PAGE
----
• Compared to during rest, the air pollution dosage is much higher during exercise because of a higher ventilatory rate and both nasal and oral breathing. SO2, a highly water-soluble gas, is almost entirely absorbed in the upper respiratory tract during nasal breathing. However, with oral pharyngeal breathing, the amount of SO2 that is absorbed is significantly less, and with exercise and oral pharyngeal breathing a significant decrease in upper airway absorption occurs, resulting in a significantly larger dosage of this pollutant being delivered to the tracheobronchial tree.

• Combination of exercise and pollutant exposure (SO2 or ozone [O3]) leads to marked bronchoconstriction and reduced ventilatory flow when compared to pollution exposure at rest.

• Each 10 mcg/m3 increase in PM 2.5 levels can increase the chances of death from heart disease by 1.76 times and each decrease in PM 2.5 levels by 10 mcg/m3 life can increase life expectancy by 0.77 year.

• A PM <2.5 reduction of 6.8 mcg/m3 can decrease asthma prevalence by 15.4% and a median reduction in NO2 of 4.9 parts per billion can decrease asthma prevalence by 10%.

• The Women's Health Initiative Observational study database of more than 65,000 postmenopausal women without prior CVD was used to evaluate the relation between a woman's long-term exposure to air pollutants and the risk for a first cardiovascular event [114]. Unlike prior studies, potential confounding factors such as age, body mass index (BMI), and traditional cardiovascular risk factors were taken into account. The principle findings were that for each 10 mcg/m3 increase in pollution concentration, there were significant increases in the risk of any cardiovascular event (hazard ratio [HR] 1.24), death from CVD (HR 1.76), and cerebrovascular events (HR 1.35) (N Engl J Med. 2007;356:447).

• For every increase of 10 μg/m3 in PM10, the lung cancer rate rises by 22% and for PM 2.5 by 36%

• By reducing particulate (PM10) pollution from 70 to 20 μg/m, air pollution-related deaths could be reduced by roughly 15%.

• Mortality in Utah Valley decreased by 3% when average particulate air pollution (PM10) concentrations decreased by 15 µg/m3 as the result of a 13-month strike at a local steel mill (Arch Environ Health. 1992;42:211-7).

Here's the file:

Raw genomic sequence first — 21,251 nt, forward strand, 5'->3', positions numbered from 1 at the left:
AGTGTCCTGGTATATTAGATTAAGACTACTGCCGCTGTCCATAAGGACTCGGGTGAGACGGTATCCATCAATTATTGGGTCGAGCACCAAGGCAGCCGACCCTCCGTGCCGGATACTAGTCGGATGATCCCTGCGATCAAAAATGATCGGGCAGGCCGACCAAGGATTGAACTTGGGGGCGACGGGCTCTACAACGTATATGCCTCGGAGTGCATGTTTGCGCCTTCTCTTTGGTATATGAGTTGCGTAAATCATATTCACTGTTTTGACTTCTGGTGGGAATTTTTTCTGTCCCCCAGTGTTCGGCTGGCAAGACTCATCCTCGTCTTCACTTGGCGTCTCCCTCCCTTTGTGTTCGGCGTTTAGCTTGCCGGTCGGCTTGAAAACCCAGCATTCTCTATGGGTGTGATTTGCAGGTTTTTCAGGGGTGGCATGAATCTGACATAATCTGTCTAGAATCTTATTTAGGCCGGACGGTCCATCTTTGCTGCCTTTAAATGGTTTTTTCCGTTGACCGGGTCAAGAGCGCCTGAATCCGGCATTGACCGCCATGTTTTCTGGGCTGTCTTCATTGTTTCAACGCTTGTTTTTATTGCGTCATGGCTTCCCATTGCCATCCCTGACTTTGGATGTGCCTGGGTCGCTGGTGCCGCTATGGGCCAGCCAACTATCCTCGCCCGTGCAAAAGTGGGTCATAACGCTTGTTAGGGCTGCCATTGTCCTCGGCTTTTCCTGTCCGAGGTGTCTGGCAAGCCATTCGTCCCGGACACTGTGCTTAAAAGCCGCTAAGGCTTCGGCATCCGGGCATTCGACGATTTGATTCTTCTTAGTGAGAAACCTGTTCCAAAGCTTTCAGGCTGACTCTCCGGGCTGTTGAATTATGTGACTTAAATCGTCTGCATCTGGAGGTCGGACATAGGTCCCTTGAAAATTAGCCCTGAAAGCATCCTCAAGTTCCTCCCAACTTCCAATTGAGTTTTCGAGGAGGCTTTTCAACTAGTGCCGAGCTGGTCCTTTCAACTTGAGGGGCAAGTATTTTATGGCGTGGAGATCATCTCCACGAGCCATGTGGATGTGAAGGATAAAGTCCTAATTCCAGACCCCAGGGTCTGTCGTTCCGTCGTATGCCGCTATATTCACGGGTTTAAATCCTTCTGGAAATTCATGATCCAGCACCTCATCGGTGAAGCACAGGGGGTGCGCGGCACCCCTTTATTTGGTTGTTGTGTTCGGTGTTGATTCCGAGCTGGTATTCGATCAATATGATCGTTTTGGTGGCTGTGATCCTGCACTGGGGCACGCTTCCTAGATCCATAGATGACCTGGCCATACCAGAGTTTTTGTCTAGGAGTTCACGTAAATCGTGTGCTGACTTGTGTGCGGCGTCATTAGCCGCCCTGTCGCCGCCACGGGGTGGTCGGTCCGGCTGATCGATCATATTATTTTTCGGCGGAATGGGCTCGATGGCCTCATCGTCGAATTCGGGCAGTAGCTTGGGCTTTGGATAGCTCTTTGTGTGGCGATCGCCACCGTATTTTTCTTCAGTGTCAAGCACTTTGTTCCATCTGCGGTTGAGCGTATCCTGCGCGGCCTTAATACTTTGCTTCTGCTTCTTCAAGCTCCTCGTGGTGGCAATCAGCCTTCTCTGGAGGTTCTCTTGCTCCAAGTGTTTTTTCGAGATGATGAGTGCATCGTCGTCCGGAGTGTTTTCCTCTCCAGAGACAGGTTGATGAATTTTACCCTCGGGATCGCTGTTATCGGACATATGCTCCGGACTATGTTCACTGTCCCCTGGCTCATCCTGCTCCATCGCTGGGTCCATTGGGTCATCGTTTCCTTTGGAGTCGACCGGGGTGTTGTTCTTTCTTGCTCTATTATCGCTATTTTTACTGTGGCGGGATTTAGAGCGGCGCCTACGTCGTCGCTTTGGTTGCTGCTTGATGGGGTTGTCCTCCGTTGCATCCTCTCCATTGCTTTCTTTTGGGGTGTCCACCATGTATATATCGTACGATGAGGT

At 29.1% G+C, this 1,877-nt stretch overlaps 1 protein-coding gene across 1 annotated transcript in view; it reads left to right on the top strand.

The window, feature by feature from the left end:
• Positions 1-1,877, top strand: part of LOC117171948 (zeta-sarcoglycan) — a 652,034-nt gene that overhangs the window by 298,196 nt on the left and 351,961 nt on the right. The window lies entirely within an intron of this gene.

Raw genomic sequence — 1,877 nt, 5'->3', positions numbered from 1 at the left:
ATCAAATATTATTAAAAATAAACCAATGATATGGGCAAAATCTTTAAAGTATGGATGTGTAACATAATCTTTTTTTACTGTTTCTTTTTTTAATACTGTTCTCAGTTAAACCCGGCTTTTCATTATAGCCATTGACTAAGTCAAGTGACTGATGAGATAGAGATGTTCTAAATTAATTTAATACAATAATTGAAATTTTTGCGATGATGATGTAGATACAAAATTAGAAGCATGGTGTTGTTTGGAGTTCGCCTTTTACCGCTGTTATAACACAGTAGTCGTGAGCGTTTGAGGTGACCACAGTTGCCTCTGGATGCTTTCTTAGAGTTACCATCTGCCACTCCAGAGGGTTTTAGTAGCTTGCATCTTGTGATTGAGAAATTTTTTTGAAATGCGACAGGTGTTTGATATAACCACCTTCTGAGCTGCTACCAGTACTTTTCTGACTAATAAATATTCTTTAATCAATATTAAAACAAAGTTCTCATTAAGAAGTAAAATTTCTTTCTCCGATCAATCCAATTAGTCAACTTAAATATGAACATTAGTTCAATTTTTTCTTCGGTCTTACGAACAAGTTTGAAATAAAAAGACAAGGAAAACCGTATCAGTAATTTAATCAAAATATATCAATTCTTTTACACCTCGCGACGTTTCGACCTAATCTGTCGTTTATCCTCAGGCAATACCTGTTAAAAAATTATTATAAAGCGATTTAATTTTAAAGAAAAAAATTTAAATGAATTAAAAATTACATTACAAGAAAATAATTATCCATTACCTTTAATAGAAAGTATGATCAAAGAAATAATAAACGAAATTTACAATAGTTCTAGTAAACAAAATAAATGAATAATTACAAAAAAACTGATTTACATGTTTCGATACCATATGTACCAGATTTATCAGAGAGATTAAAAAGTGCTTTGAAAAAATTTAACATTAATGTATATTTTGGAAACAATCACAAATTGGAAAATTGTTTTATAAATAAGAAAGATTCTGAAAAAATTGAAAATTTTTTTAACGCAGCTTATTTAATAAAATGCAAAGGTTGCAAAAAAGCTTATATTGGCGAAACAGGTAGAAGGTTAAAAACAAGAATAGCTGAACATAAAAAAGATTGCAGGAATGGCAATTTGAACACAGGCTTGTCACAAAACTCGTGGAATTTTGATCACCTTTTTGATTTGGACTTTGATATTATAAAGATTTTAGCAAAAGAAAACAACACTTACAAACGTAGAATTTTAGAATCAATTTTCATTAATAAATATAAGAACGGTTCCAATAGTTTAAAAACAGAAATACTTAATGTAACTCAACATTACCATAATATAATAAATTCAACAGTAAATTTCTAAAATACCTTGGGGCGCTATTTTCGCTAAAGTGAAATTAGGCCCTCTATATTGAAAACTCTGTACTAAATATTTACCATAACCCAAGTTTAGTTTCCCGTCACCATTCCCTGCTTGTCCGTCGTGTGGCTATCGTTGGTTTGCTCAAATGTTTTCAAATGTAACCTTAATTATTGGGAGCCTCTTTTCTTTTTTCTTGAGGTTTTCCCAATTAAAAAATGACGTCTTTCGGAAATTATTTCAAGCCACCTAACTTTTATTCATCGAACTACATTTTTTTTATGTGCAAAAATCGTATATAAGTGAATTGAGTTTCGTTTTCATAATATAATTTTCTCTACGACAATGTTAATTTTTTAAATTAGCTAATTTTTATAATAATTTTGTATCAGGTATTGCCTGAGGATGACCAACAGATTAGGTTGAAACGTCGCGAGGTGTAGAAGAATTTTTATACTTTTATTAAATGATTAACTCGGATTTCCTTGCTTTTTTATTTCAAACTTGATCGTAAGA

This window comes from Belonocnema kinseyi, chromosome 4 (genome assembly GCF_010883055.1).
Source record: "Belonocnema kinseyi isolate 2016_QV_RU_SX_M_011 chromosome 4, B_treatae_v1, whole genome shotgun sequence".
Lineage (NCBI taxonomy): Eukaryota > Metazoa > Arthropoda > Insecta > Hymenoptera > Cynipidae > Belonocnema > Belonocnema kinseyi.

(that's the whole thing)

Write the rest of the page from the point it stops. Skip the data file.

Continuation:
Air pollution and the heart

• Air pollution, and specifically fine particulate matter, is associated with increased cardiovascular mortality.

• Air pollution has emerged as a potentially modifiable risk factor for the development of cardiovascular disease.

• The association of air pollution with episodes of atrial fibrillation (AF) was evaluated in a study of 176 patients with dual chamber implantable cardioverter-defibrillators (ICDs) that were capable of detecting episodes of AF. After follow-up of nearly two years, there were 328 episodes of AF lasting 30 seconds or more found in 49 patients. The potential impact of multiple parameters of air pollution, (measured hourly) on the development of AF was examined. The odds of AF increased significantly as the concentration of particulate matter increased in the two hours prior to the event (J Am Coll Cardiol. 2013;62:816).

• Multiple observational studies have demonstrated an association between fine particulate air pollution (primarily from the use of fossil fuels in automobiles, power plants, and for heating purposes) and cardiovascular and cardiopulmonary mortality as well as an increased risk for the development of acute coronary syndromes

• Mortality data from nearly 450,000 patients in the American Cancer Society Cancer Prevention Study II data base were correlated to air pollution data, including average concentrations of ozone and fine particulate matter (≤2.5 micrometers in diameter [PM2.5]). In multivariate analysis PM2.5, but not ozone, concentration was significantly associated with the risk of death from cardiovascular causes (relative risk 1.2) (N Engl J Med. 2009;360:1085).

• Further support for the significance of air pollution comes from a study of death rates in Dublin, Ireland before and after a ban on coal sales that led to a 70 percent reduction in black smoke concentrations (Lancet. 2002; 360:1210). Adjusted cardiovascular deaths fell by 10.3 percent in the six years after the ban.

• Both the American Heart Association (2010) and the European Society of Cardiology (2015) have issued official statements discussing the association between long-term exposure to fine particulate air pollution and increased risk of developing cardiovascular disease (Circulation. 2010;121:2331; Eur Heart J. 2015;36:83).

• Multiple observational studies have demonstrated an association between fine particulate air pollution and distance from a major urban road or freeway and cardiovascular and cardiopulmonary mortality. However, there is conflicting evidence concerning whether air pollution is (J Thromb Haemost. 2010;8:669) or is not (J Thromb Haemost. 2011;9:672), causally related to development of venous thromboembolism (VTE).

• In a multivariate analysis PM2.5 was significantly associated with the risk of death from cardiovascular causes (relative risk 1.2) (N Engl J Med. 2009;360:1085).

• In the prospective MESA Air cohort study involving 6795 participants in six US metropolitan areas, each increase in PM2.5 of 5 mcg/m3was associated with 4.8 Agatston units per year progression of coronary calcification (Lancet. 2016; 388:696).

• American Heart Association (AHA), European Society of Cardiology (ESC), Indian Medical Association (IMA) and Heart Care Foundation of India (HCFI) have issued official statements discussing the association between long-term exposure to fine particulate air pollution and increased risk of developing cardiovascular disease.

Dr KK Aggarwal
National President
Indian Medical Association and Heart Care Foundation of India
Vice President CMAAO.

First Published: December 7, 2017, 11:13 AM IST